Sapna Mathews, Senior Counsellor
Imagine around 200,000 years ago, you were walking through a jungle and a tiger appeared. Unlike the tiger that has claws and fangs, a human is pretty helpless in the wild. He/She can only rely on the quickness of their brain to escape from danger and find safety.
Once your eyes meet those of the tiger’s(trigger), it would need to, in a fraction of a second, galvanise the autonomic nervous system and other body parts to respond by either fight (confront the tiger), flight (run as fast as a human can to escape the tiger), or freeze (the body shuts down and becomes still to avoid the predator’s detection). Over many years of surviving in the wild, natural selection would happen: the humans whose brains could do this well would survive and pass their genes down to the next generation.
Fast forward to today, the threats and triggers are different. Instead of a tiger lurking, we have work pressures, traffic jams, spouses who are overwhelmed, or financial burdens looming. Yet, the brain would still respond in about the same way. The threat could be a physical one, like experiencing an accident or abuse. It could also be a psychological threat, such as dealing with a break-up or stress from work. The body and brain, especially the amygdala, would then be activated to keep you safe. Your brain would direct your body to:
- Examples include exhibiting verbal aggression or confrontational behaviours like arguing, raising voices, controlling behaviours like threatening, escalating a sense of competitiveness.
- Examples include procrastinating or avoiding certain tasks or situations, withdrawing from social interactions, or escaping into a digital world.
- Examples include becoming mentally paralysed, unable to make decisions, inability to verbalise what one is feeling, delay important responsibilities, mental health conditions like PTSD or depression may develop in a prolonged freeze response.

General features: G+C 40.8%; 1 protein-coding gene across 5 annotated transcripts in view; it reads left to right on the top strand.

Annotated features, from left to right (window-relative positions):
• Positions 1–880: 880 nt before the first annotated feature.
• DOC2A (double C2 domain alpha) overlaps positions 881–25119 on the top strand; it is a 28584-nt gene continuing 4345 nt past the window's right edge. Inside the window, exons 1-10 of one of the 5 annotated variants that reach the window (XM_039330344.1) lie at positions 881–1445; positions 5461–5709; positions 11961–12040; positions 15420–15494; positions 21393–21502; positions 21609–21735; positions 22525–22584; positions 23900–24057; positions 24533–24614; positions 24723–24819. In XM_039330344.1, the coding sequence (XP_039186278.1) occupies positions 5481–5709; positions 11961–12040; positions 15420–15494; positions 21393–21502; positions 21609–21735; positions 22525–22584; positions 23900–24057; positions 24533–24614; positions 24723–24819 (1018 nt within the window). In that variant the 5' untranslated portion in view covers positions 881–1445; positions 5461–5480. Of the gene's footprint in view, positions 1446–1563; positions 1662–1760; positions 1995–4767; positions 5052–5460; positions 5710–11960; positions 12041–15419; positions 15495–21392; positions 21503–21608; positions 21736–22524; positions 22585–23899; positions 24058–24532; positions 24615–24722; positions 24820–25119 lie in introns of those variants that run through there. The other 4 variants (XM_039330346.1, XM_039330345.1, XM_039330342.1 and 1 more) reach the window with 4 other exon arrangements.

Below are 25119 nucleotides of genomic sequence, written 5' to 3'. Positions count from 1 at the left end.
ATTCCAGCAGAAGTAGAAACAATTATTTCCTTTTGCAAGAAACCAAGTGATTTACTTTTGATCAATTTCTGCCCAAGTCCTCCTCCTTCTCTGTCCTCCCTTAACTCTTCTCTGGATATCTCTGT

- Examples include difficulty expressing or asserting oneself and one’s needs, people pleasing, avoid confrontation and conflict, excessive compliance.
It is important to know that none of these responses are wrong, they are just what the brain will do on autopilot to ensure safety. The preferred response is developed as a result of past experiences and environmental factors. If for instance, you had domineering parents or siblings, you would have learnt through experience that fighting or trying to run away from the threat wouldn’t work. Then your brain would have to choose between freeze and fawn.
Hence, over the years, whenever dad got angry, you froze to avoid detection, or rather, his unwanted attention. But in adulthood, if your brain continued to go into freeze response, whenever someone in authority said something, you would comply and not assert yourself, perhaps resulting in temporary safety, but building a lifetime of resentment, feelings of powerlessness, and unsuccessful romantic relationships.
So, then what would move the baseline back to feeling safe? What would one need to do in order to not be constantly triggered into a fight flight freeze or fawn response? It starts with grounding or self-regulation.
Let’s imagine you are looking out of a window: you are calm, relaxed, confident, secure – the real you. If you have all the above, then you are in your Window of Tolerance. When life throws triggers at you, which it always does, we move out of this window of tolerance and go either into Hyper-Arousal (Fight, Flight) or Hypo-Arousal (Freeze, Fawn).
To get back into that Window of Tolerance, we need to calm ourselves using grounding or self- regulation techniques. There are many such techniques like ‘Deep Breathing’, ‘54321’, ‘Mindfulness’, ‘Recite Something’, and ‘Use an Anchoring Statement’. If you would like to learn some of these techniques from a professional, I invite you to come to EMCC as we can work together to calm your amygdala to perceived threats.
Therapists often work with individuals to help them expand their Window of Tolerance, allowing for greater emotional flexibility and resilience in the face of life’s ups and downs. This concept is commonly used in trauma therapy and mindfulness practices to help individuals better regulate their emotions and responses.
Remember that expanding your Window of Tolerance is a gradual process. It’s essential to be patient with yourself and seek professional help if needed, particularly if you have experienced trauma or have severe difficulties with emotional regulation.
If you feel you need professional help and emotional support, please reach out to EMCC. Our counsellors are here to help and support you.
To ensure that our services remain accessible, subsidised counselling is also provided.
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